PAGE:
Embrace your life in this body. It sounds simple enough. It’s taken me 42 years but I’m pretty comfortable now. This Embrace movie helped. So did my renewed meditation practice and India retreat. Finding strength deep within ourselves makes it easier to ride the surface waves, even through a storm.
Since the 17th of August 2001 I have dreaded the bleak month of August. It’s wet, cold and dreary. While I want to feel grateful for my life and my functioning body, the arthritis aches around my broken joints and reminds me of a painful loss and a traumatic time. The memories get easier as time travels and the years get further away.
Losing Adam was horrific for all that new him. The life we shared together, living in our funky old yellow shack on the esplanade at Henley Beach, seems like a surreal chapter. It ended abruptly like a dream too. We left our concrete shack on a rainy night, packing the car with our weekend wear, our wine for the Watervale Bowls Club quizz night and our washing basket (we didn’t have a machine at the shack so we washed when we visited parents, Adam’s sister, my Aunt, our dear friends). That was the last night of living that beach front dream like life. We rushed out the door, leaving the bed unmade (the linen needed washing) and the dishes on the sink because we wanted to get on the road to Watervale as quickly as we could to get through the traffic before the darkness set in. We didn’t make it and we didn’t return to the beach shack. We didn’t ever go back. Just like a dream it ended, more like a messy nightmare, and sudden.
When I woke from the medically induced coma I spent a month on the ward. Each of my four limbs immobile for most of the time and my face heavily bandaged. Family and friends brought in food as the days progressed to try and coax me to eat. My parents warned visitors that I looked like a broken doll tucked up on the bed.
My mum tried to tell me many times that Adam was gone and I couldn’t go home. I didn’t understand where he’d gone. I asked mum why we couldn’t be in the same hospital room. After finally hearing that Adam was dead, and actually comprehending that the nightmate was real, I didn’t eat for days. It’s hard to swallow food when your heart is broken and you’ve been tube fed for a week. I didn’t have any motivation to eat. Being 26 years old, covered in plaster and not able to feed myself or hold a mirror in front of my face to see the scars gave me no interest in food. I didn’t care to feed my broken body. I couldn’t imagine being fixed like I am now, happily married with children and work (and no walking aids). If I lost anymore weight they might move me from the orthopaedic ward so I could be watched more carefully by a dietitian. I decided to eat because there was enough that I couldn’t control without adding an eating disorder to the list of treatment required. I would eat what I could, which wasn’t much, but I got closer to the required safe weight. That experience has given me a glimpse of how people; girls and boys, women and men, form unhealthy relationships with their body and food. It happens in the mind.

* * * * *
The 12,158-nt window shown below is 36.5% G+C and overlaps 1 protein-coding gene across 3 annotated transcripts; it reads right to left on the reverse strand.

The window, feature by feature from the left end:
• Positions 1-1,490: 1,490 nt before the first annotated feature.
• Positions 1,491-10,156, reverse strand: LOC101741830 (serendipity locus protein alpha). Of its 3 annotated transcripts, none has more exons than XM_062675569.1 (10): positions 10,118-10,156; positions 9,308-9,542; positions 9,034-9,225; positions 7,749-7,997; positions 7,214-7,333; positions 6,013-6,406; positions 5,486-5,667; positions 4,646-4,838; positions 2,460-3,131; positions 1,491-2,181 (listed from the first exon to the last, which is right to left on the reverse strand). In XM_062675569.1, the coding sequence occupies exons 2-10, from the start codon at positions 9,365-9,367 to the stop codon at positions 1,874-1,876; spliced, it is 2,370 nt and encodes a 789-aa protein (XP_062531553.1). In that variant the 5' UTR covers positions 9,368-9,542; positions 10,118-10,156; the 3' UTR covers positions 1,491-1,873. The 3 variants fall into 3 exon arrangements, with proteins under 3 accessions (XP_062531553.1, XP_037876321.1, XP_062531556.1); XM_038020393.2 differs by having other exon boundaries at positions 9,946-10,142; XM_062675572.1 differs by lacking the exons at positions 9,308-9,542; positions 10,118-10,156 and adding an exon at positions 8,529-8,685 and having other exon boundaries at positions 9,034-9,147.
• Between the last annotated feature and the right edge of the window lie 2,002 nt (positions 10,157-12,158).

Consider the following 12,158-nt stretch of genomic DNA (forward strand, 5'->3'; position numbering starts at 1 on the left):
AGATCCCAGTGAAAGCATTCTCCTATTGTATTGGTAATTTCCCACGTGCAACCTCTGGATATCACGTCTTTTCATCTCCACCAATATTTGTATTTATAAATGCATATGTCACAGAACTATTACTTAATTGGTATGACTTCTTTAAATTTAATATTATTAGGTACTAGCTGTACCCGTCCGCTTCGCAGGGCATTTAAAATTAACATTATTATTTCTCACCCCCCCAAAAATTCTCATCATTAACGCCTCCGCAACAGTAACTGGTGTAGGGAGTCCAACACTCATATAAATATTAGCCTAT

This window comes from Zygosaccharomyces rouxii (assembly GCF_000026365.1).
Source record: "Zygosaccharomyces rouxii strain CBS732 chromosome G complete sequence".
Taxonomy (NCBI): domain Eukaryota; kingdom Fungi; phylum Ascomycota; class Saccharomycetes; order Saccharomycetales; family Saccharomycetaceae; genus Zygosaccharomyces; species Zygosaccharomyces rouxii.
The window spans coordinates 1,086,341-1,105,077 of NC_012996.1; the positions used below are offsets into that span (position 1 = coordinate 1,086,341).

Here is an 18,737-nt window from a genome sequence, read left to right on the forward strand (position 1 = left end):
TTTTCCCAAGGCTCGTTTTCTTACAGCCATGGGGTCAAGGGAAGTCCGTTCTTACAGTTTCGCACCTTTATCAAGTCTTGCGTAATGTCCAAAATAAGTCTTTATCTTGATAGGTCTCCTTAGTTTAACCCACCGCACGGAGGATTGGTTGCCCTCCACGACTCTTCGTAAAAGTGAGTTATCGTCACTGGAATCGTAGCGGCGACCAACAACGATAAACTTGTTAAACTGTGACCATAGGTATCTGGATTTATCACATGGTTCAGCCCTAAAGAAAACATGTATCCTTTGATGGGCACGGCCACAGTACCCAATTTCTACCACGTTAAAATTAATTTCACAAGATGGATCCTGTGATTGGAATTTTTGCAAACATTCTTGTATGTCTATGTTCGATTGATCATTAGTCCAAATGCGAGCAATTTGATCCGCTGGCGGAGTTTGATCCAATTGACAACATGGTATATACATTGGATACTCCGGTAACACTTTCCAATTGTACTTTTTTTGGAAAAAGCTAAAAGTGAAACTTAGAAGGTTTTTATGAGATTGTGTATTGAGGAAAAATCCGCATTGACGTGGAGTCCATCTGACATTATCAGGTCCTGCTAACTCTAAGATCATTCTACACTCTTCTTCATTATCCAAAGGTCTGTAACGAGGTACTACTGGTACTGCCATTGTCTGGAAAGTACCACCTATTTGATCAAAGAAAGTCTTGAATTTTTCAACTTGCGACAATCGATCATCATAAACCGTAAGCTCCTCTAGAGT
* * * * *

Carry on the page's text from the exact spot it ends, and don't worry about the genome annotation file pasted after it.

I’m not going to hate the month of August anymore. I’m shifting focus to create something positive. Melbourne friends, my goal this August is to get enough tickets sold for the 28 August screening of Embrace at Palace Balwyn Cinema. Scars or no scars, regardless of botox or cosmetic surgery, whether you care about fitness or watch your diet – the message is the same. You get one go at this life in this body, embrace it, don’t waste time being unhappy. No judgement. The message behind this event is self acceptance and self belief.
Much like Tarryn Brumfit, I want my children, their cousins and young friends, and my adult friends, to feel at ease with their bodies. Looking after our health and wellbeing is far more important than looking like the unrealistic representations of genetically blessed and photographically manipulated bodies in the media. Confidence is attractive. Happiness is beautiful. A smile sparkles brighter than jewellery. Curves are natural, so are missing bottoms (me), and boobs of all sizes. Feeling comfortable is more vital than looking the part. We are all different.
I look back at the years in my youth before my accident and I regret the time I wasted hating my hair, my freckles and my pale skin. I could’ve been playing those features as strengths. Sure we can tweak and polish, if we want to, but we don’t have to be defined by our looks. Be defined as being fun, adventurous, creative, athletic, well spoken or not to be reckoned with! That’s what I would tell my younger me.
Just be yourself.
Ticket sales to Embrace screening here https://fan-force.com/screenings/embrace-palace-cinemas-balwyn-vic-28-08/